Democrats in Wisconsin say they have collected enough signatures to file their petition to recall state Sen. Dan Kapanke (R).
Pat Scheller, who is organizing the recall effort, told The Wisconsin State Journal that volunteers had gathered more than the necessary 15,588 signatures.
"Not a single paid canvasser was needed to trigger the recall versus Dan Kapanke," Democratic Party spokesman Graeme Zielinski noted.
"It took on a life of its own," Scheller said.
Kapanke was not available for comment but said last month that he expected organizers to gather the necessary signatures.
"I love campaigns," he said at the opening of a La Crosse County GOP headquarters last weekend. "I just didn't think I'd do one every year."
After the filing, the Government Accountability Board (GAB) will have 31 days to verify the signatures. During the first 10 days, Kapanke can challenge the signatures.
Either party or the GAB can ask a judge for an extension.
A recent Daily Kos poll found that Kapanke would lose to a generic Democrat, 55 percent to 41 percent.
It's expected to be the first recall completed of the 19 active recall efforts in Wisconsin.
Organizers have also announced that they have enough signatures to file a petition against state Sen. Randy Hopper (R).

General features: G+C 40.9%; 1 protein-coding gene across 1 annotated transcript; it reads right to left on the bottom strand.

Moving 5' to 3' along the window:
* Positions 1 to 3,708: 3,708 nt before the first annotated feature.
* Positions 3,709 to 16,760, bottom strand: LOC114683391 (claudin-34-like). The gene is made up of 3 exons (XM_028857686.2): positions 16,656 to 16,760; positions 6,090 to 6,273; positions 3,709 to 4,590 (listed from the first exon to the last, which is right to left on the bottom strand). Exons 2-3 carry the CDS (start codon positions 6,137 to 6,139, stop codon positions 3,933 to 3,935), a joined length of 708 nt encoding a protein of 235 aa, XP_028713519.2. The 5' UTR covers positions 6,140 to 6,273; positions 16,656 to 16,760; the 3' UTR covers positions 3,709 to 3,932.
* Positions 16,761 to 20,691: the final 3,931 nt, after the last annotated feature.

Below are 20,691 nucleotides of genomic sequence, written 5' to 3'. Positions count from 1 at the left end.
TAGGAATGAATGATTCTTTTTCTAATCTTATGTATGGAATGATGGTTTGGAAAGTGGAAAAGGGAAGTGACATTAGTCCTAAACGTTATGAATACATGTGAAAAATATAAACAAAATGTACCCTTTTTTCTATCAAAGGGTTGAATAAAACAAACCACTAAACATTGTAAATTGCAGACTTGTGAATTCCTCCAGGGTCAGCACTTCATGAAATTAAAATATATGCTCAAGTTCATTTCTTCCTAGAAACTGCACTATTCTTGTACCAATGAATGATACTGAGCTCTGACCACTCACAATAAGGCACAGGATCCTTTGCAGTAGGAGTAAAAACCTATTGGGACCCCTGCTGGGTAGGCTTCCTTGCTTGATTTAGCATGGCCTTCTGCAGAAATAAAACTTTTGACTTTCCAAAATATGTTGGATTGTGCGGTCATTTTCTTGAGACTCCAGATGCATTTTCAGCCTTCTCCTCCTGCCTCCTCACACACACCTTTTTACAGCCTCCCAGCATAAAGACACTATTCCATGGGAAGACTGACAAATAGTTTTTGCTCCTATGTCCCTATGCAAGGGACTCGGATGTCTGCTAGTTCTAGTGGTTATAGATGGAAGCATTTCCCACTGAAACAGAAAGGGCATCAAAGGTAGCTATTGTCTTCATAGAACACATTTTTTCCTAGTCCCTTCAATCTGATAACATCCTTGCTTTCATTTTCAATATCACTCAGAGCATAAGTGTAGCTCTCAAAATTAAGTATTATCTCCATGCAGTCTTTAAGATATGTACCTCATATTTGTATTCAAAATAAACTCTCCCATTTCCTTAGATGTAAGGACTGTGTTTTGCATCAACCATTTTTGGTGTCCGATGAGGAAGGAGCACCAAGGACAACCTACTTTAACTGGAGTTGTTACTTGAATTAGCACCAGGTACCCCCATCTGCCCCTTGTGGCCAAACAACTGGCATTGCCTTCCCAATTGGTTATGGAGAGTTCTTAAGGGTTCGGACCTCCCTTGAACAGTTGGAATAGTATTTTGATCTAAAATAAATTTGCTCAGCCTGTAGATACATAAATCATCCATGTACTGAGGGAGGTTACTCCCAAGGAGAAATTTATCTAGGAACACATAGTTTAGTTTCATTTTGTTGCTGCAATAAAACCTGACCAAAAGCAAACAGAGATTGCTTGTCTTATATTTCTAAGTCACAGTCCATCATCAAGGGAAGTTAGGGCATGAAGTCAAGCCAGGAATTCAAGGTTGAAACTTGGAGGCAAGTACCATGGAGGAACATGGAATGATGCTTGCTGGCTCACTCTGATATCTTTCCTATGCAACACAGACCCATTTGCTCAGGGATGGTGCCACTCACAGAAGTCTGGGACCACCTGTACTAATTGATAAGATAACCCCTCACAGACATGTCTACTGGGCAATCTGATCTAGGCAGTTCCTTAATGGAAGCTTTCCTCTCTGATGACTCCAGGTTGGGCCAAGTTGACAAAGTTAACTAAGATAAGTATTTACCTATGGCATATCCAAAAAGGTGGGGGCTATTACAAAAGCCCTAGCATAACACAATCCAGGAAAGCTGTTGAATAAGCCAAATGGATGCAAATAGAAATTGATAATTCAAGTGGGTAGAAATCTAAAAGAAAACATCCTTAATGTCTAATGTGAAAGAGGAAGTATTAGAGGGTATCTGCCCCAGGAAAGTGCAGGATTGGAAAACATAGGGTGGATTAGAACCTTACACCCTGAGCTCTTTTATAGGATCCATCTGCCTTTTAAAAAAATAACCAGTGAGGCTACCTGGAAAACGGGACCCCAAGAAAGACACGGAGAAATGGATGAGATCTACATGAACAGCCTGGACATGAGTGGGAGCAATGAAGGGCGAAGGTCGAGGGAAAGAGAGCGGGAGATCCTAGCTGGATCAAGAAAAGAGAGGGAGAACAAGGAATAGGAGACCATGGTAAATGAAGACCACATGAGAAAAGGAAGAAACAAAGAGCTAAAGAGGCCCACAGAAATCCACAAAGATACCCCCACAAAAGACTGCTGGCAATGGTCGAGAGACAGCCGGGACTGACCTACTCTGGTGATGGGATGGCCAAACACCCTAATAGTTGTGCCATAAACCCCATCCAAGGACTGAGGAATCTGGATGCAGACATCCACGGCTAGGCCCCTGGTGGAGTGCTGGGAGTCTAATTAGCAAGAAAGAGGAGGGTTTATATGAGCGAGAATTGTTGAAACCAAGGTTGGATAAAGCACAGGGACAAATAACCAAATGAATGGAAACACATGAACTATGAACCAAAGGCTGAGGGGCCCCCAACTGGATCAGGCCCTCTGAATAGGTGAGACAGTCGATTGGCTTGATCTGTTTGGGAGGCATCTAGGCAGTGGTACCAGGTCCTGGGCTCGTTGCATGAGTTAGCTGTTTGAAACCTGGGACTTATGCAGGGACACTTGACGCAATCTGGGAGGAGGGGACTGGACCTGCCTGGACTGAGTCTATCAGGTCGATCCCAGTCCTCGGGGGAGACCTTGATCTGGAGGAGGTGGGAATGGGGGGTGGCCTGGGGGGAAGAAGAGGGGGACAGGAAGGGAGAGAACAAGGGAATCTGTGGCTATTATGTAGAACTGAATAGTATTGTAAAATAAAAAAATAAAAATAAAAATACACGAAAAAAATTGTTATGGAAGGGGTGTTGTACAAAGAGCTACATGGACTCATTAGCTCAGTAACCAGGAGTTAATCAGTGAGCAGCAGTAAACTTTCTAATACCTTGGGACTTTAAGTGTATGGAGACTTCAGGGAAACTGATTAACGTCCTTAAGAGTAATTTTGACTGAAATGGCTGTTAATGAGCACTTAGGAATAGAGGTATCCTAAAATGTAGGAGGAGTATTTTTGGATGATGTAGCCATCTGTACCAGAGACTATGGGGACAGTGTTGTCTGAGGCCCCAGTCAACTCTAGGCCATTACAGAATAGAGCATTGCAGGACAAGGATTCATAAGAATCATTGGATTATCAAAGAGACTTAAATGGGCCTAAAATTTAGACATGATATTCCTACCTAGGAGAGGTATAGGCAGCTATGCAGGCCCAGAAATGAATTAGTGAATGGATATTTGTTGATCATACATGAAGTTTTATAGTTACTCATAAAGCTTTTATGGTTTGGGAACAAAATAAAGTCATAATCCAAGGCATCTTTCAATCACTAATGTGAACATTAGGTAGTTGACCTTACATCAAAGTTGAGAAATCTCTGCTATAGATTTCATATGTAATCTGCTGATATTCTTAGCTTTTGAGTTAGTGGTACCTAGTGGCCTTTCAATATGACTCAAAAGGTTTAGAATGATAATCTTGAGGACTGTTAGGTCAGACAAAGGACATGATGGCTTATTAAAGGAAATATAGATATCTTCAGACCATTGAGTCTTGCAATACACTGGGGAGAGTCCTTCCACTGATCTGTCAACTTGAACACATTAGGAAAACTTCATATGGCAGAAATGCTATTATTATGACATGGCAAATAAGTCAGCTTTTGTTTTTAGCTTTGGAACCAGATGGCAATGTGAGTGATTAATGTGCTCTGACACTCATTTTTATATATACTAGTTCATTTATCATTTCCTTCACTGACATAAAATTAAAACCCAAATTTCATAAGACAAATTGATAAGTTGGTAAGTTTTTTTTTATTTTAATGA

What started off last month as a battle in Wisconsin over the collective bargaining rights of state workers quickly became a nationwide proxy war when state Democratic senators fled the state for weeks in protest of Republican Gov. Scott Walker's budget. Republicans ultimately passed the anti-union provision in a separate measure that didn't require support from Democrats, and Walker signed it into law earlier this month.
But the battle may not be over yet: A judge issued a restraining order against the law in response to accusations that the process of its passage violated the state's open meetings law. Walker went ahead and published it anyway, readying it for implementation.
After a judge issued an additional ruling Thursday, the Wisconsin governor agreed to honor the order and temporarily halt implementation of the law.
Three labor unions are also suing Walker and the state, claiming the bill infringes on state workers' equal protection rights.
A recent Gallup survey found that more Americans agreed with state employee labor unions than the Republican governors who are trying to strip unions of their rights.
-- With earlier reporting by Sahil Kapur